- Uniswap is a decentralized cryptocurrency and digital asset exchange powered by the Ethereum blockchain.
- Uniswap allows its users to swap ERC20 tokens on its platform.
- Uniswap makes money by charging protocol fees and issuance of its UNI token.
Hayden Adams founded Uniswap in October 2017, with headquarters in New York City. Adams debuted Version one of Uniswap at the Devcon 4 event in Prague, Belgium, on November 2nd, 2018, to huge market acclaim.
Uniswap grew quickly over the coming years, becoming one of the world's largest cryptocurrency exchanges.
The company has more than 1.5 million registered users on its platform, and it's the leading Ethereum-based decentralized exchange. During its operations, Uniswap raised more than $11 million in investor capital.
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What does Uniswap do?
Uniswap is a decentralized crypto exchange.
Uniswap operates on the Ethereum blockchain, providing DeFi services that let users swap digital tokens built using the ERC20 standard. It has also added support for the Arbitrum, Celo, Optimism, and Polygon chains.
Uniswap removes the middleman in exchanging crypto assets using its automated liquidity pool model.
The "Constant Product Market Maker Model" operated by Uniswap incentives marketplace users to stake their tokens to provide liquidity to the platform's operations.
These stakeholders create the liquidity pool fund, facilitating the liquidity needs for all trades on Uniswap.
Six months after its launch, Uniswap collected more than $10 million in liquidity pool funding from its users.
As a result, Adams secured the company's first capital infusion of $1 million from investors, with the crypto hedge fund, Paradigm accounting for the bulk of the investment into Uniswap.
How does Uniswap work?
Every token listed on Uniswap has an independent liquidity pool.
Anyone can participate in staking their tokens to their chosen liquidity pool. The participants receive "pool tokens" representing their contribution to the liquidity pool.
Users can redeem their pool tokens to cover trading fees charged by Uniswap.
It's a similar model to the BNB token offered by the world's leading centralized exchange, Binance. Uniswap also offers its token, UNI, which holders can use to contribute to the platform's governance.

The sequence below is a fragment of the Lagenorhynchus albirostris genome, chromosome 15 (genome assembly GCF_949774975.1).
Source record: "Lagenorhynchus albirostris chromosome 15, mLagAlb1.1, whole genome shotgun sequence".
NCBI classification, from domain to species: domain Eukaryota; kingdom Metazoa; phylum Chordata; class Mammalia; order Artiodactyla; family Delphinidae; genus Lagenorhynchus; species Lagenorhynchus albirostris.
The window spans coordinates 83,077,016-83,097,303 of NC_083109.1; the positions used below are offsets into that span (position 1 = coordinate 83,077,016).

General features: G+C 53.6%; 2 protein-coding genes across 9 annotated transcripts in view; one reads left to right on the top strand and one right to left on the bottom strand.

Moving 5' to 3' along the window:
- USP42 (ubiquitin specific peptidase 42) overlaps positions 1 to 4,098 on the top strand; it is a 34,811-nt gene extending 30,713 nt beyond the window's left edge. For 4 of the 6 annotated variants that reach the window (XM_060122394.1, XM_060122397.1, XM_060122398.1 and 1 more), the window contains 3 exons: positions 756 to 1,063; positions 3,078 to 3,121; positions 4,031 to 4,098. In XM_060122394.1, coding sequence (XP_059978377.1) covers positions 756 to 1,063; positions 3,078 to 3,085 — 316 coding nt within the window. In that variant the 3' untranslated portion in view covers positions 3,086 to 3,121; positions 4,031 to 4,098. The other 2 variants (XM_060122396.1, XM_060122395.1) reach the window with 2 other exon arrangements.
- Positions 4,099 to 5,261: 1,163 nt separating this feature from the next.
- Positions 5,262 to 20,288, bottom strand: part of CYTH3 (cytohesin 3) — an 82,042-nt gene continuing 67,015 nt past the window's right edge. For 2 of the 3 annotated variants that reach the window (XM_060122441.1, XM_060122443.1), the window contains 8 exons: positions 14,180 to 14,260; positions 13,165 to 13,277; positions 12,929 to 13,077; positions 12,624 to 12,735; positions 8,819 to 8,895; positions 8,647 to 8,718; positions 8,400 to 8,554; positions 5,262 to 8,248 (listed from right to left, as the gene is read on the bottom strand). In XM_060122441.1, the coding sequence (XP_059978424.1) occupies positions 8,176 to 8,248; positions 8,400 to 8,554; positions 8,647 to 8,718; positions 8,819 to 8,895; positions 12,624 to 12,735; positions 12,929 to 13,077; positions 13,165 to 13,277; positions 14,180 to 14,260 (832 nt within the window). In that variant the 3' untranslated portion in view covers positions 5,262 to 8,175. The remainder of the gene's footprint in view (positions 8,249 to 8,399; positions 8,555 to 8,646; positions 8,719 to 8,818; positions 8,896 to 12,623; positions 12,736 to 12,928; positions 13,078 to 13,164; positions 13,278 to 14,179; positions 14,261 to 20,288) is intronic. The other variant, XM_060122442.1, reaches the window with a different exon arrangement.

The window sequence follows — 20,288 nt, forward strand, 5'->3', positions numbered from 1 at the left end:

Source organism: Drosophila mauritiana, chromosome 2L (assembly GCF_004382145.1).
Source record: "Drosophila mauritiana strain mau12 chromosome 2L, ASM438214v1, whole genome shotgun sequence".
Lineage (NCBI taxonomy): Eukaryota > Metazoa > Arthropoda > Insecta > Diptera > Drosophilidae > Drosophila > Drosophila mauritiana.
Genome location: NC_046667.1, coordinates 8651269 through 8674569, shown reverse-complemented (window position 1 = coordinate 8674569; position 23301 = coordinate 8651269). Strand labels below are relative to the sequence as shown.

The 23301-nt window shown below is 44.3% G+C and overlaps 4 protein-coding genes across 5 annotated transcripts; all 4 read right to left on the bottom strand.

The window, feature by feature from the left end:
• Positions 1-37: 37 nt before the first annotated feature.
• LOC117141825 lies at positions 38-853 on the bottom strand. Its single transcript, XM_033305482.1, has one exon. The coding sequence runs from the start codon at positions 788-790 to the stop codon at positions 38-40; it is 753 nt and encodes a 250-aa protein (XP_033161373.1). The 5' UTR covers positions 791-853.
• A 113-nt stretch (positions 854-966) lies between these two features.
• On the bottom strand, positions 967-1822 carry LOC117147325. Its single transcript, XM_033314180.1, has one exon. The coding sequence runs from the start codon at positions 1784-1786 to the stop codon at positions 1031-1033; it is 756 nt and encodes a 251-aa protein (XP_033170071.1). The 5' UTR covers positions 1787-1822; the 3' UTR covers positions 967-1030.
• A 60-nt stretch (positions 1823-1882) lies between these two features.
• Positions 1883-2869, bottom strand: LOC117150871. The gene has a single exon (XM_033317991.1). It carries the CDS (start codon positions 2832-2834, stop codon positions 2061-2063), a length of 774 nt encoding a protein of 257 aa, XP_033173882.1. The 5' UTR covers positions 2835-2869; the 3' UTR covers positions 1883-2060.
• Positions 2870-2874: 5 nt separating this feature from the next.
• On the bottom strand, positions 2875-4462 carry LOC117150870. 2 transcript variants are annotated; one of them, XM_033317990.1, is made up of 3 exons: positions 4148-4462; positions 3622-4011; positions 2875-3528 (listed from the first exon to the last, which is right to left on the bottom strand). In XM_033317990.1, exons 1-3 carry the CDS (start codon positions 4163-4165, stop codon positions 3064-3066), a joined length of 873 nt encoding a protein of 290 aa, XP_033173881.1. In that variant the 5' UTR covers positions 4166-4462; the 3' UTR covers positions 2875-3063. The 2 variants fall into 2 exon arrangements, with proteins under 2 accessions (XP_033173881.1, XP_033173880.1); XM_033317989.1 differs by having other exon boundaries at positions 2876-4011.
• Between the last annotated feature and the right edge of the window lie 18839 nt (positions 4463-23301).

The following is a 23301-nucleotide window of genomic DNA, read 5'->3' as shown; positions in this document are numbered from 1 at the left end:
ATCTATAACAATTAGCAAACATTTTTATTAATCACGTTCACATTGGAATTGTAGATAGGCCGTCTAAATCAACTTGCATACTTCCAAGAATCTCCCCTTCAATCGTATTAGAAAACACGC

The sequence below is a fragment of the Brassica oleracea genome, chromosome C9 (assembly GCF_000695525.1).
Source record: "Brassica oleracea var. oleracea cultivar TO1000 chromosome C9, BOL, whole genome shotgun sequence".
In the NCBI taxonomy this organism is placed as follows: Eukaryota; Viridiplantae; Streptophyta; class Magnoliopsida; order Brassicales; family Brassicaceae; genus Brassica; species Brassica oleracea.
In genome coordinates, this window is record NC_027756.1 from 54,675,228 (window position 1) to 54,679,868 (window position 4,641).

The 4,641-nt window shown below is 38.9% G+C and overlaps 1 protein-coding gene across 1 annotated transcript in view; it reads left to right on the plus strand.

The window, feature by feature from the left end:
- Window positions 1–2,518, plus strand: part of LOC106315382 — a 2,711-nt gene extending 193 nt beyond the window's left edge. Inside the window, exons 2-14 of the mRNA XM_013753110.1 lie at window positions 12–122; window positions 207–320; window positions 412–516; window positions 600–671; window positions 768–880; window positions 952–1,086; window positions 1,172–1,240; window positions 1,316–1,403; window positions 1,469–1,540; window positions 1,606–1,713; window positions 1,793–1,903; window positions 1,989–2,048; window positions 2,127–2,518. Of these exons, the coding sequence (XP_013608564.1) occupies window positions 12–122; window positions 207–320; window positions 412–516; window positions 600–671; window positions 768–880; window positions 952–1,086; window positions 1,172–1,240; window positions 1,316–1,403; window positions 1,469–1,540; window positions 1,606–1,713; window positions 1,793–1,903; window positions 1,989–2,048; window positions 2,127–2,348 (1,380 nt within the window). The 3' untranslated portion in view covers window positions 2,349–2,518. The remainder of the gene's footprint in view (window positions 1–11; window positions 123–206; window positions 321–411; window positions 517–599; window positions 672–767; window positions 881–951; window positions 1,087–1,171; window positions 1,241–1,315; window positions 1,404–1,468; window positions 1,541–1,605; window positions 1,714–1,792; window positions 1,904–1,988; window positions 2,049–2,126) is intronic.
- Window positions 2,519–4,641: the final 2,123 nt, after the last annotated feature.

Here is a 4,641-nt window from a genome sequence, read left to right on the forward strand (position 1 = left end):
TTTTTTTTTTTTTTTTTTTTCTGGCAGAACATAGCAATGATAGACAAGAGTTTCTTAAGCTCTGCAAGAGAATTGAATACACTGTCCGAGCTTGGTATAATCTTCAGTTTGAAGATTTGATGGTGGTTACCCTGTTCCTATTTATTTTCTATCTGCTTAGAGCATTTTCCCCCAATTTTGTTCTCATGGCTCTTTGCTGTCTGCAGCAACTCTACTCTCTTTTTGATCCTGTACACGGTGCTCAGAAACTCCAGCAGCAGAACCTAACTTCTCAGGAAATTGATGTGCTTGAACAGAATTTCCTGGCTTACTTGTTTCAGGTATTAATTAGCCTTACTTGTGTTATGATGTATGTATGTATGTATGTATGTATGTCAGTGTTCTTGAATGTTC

Holders of UNI can vote on new platform developments and changes, giving them a voice in the company's direction.
The more tokens the user holds, the greater their influence (voting power) on these changes to governance guidelines.
How Uniswap makes money
Uniswap makes money by charging protocol fees to its users.
Owners of the Uni token can choose to switch on these fees through its governance model.
Version 3.0 of the Uniswap site added this feature to improve the V2.0 functionality of the site and remove the issue of bad actors listing scam tokens on its exchange.
When users create a liquidity pool, Uniswap governance protocols set fees to zero using a default mechanism on the platform.
Uniswap receives a fraction of these protocol fees, equal to 0.05%, 0.30%, or 1% of the value of the liquidity pool investment.
Despite having minimal pools charging protocol fees, the income generated through this model sustains Uniswap's operations.
The company issued 4 billion UNI tokens, with Uniswap employees holding 20% of these tokens.
As trading volumes increase on Uniswap, the UNI tokens appreciate, and employees are unlikely to cash out their tokens, providing liquidity and governance to Uniswap's platform.
Future growth engine
Uniswap launched Version 3.0 of its platform in May 2021. The updated version of the exchange gives its liquidity providers more control over allocating their capital.
It also added several fee structures that reward the user for the risk they take in investing in liquidity pools on its platform.
Before the updated V3.0 of the site went live, Uniswap found itself dealing with a growing problem of users listing scam tokens on its platform.
These developers would use the platform to raise capital in its token and "rug pull" the liquidity pool, leaving investors penniless.
As a result, the SEC opened an investigation into Uniswap's business model.
To manage damage control, Uniswap hired Hari Sevugan, former spokesperson for the 2008 Obama presidential campaign, to manage its Public Relations.
Uniswap competes with other decentralized exchanges in the cryptocurrency space. Some of its top competitors include PancakeSwap, QuickSwap, and SushiSwap.